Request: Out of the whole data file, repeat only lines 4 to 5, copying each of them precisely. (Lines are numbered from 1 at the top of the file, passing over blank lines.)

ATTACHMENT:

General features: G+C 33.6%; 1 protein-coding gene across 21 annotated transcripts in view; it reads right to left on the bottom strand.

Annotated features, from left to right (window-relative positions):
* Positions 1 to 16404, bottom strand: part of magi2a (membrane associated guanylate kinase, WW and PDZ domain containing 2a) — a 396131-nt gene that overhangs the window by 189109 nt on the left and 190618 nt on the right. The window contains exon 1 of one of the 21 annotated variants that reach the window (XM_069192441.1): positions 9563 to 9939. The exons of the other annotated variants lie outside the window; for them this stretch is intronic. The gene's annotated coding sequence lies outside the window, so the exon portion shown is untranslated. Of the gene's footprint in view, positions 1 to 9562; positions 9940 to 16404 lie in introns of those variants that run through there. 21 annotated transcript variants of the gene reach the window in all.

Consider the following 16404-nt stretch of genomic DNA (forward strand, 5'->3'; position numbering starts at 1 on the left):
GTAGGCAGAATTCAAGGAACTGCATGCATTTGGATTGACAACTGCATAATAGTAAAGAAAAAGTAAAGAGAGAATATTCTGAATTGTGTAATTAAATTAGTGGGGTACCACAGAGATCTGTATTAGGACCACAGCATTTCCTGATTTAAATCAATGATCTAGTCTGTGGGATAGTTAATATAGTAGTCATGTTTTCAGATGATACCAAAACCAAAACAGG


Consider the following 16404-nt stretch of genomic DNA (forward strand, 5'->3'; position numbering starts at 1 on the left):
GTAGGCAGAATTCAAGGAACTGCATGCATTTGGATTGACAACTGCATAATAGTAAAGAAAAAGTAAAGAGAGAATATTCTGAATTGTGTAATTAAATTAGTGGGGTACCACAGAGATCTGTATTAGGACCACAGCATTTCCTGATTTAAATCAATGATCTAGTCTGTGGGATAGTTAATATAGTAGTCATGTTTTCAGATGATACCAAAACCAAAACAGG